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Mercury contamination level and speciation inventory in Lakes Titicaca & Uru-Uru (Bolivia): Current status and future trends

TitleMercury contamination level and speciation inventory in Lakes Titicaca & Uru-Uru (Bolivia): Current status and future trends
Publication TypeJournal Article
Year of Publication2017
AuthorsGuédron, S, Point, D, Acha, D, Bouchet, S, Baya, PA, Tessier, E, Monperrus, M, Molina, CI, Groleau, A, Chauvaud, L, Thebault, J, Amice, E, Alanoca, L, Duwig, C, Uzu, G, Lazzaro, X, Bertrand, A, Bertrand, S, Barbraud, C, Delord, K, Gibon, F-M, Ibanez, C, Flores, M, P. Saavedra, F, Ezpinoza, ME, Heredia, C, Rocha, F, Zepita, C, Amouroux, D
JournalEnvironmental Pollution
Volume231, Part 1
Pagination262 - 270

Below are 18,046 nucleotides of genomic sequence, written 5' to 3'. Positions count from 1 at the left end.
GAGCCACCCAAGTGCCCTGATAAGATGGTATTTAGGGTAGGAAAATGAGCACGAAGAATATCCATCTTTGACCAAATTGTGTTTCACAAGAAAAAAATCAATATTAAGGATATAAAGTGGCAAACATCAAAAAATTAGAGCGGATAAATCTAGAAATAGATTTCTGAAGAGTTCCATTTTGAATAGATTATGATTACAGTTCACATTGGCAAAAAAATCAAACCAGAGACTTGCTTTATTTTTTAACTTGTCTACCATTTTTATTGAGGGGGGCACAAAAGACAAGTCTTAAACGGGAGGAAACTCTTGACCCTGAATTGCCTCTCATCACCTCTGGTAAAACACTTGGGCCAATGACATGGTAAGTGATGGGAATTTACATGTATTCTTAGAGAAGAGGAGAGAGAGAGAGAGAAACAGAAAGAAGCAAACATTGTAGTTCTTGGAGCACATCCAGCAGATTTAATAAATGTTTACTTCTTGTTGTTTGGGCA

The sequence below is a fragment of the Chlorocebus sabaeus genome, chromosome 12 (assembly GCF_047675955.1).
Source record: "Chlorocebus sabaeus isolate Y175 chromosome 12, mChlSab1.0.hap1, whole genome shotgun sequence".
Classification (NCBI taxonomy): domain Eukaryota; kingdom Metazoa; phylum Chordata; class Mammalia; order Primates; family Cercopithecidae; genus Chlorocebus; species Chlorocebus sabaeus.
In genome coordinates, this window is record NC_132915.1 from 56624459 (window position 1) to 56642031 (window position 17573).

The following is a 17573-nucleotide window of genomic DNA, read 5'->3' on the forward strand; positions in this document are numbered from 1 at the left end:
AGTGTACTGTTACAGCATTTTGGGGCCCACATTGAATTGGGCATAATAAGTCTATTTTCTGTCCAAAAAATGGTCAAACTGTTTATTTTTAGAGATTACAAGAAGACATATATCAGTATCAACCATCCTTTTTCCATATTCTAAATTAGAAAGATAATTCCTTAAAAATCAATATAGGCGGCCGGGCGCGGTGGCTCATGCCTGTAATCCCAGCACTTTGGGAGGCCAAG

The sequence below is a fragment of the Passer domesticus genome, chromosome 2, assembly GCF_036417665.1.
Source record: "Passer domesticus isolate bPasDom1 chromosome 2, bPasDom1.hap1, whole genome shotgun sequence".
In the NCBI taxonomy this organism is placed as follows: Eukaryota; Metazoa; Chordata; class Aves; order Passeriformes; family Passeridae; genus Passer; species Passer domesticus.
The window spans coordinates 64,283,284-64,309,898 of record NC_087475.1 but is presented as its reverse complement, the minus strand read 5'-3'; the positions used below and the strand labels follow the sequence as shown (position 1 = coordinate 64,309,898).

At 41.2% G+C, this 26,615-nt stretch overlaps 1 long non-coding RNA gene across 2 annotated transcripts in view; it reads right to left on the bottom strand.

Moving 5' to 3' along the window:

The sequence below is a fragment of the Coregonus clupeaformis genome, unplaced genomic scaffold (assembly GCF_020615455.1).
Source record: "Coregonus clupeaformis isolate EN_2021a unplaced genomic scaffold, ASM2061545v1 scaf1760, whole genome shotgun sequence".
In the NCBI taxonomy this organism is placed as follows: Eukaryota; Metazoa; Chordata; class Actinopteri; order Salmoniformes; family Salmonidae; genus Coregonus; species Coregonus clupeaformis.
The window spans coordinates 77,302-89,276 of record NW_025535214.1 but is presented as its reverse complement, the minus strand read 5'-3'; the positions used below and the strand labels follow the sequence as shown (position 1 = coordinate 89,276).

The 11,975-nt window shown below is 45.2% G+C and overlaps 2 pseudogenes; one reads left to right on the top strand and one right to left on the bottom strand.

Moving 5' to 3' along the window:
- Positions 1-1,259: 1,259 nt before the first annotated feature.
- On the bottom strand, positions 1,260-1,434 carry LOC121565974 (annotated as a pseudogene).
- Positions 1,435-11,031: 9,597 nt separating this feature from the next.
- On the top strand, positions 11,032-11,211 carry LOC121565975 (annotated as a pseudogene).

Abstract Aquatic ecosystems of the Bolivian Altiplano (∼3800 m a.s.l.) are characterized by extreme hydro-climatic constrains (e.g., high UV-radiations and low oxygen) and are under the pressure of increasing anthropogenic activities, unregulated mining, agricultural and urban development. We report here a complete inventory of mercury (Hg) levels and speciation in the water column, atmosphere, sediment and key sentinel organisms (i.e., plankton, fish and birds) of two endorheic Lakes of the same watershed differing with respect to their size, eutrophication and contamination levels. Total Hg (THg) and monomethylmercury (MMHg) concentrations in filtered water and sediment of Lake Titicaca are in the lowest range of reported levels in other large lakes worldwide. Downstream, Hg levels are 3–10 times higher in the shallow eutrophic Lake Uru-Uru than in Lake Titicaca due to high Hg inputs from the surrounding mining region. High percentages of \{MMHg\} were found in the filtered and unfiltered water rising up from <1 to ∼50% \{THg\} from the oligo/hetero-trophic Lake Titicaca to the eutrophic Lake Uru-Uru. Such high %MMHg is explained by a high in situ \{MMHg\} production in relation to the sulfate rich substrate, the low oxygen levels of the water column, and the stabilization of \{MMHg\} due to abundant ligands present in these alkaline waters. Differences in \{MMHg\} concentrations in water and sediments compartments between Lake Titicaca and Uru-Uru were found to mirror the offset in \{MMHg\} levels that also exist in their respective food webs. This suggests that in situ \{MMHg\} baseline production is likely the main factor controlling \{MMHg\} levels in fish species consumed by the local population. Finally, the increase of anthropogenic pressure in Lake Titicaca may probably enhance eutrophication processes which favor \{MMHg\} production and thus accumulation in water and biota.